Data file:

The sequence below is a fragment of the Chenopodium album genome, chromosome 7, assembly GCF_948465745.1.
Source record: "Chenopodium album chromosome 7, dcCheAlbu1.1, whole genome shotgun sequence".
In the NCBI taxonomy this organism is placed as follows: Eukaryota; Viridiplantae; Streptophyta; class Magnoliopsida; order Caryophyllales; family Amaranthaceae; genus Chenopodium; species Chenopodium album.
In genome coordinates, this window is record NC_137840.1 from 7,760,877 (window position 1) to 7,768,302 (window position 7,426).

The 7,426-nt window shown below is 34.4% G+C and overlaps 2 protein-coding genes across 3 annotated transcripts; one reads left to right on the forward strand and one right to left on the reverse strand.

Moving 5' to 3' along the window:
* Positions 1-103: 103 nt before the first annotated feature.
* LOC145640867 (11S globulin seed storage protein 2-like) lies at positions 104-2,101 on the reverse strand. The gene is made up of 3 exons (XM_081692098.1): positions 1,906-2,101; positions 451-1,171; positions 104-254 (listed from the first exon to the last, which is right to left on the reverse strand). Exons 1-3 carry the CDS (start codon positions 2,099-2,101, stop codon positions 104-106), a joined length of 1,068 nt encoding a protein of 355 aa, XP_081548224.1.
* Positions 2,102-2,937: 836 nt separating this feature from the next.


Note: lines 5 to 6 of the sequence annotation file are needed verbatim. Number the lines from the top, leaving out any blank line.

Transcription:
The 7,426-nt window shown below is 34.4% G+C and overlaps 2 protein-coding genes across 3 annotated transcripts; one reads left to right on the forward strand and one right to left on the reverse strand.

Moving 5' to 3' along the window: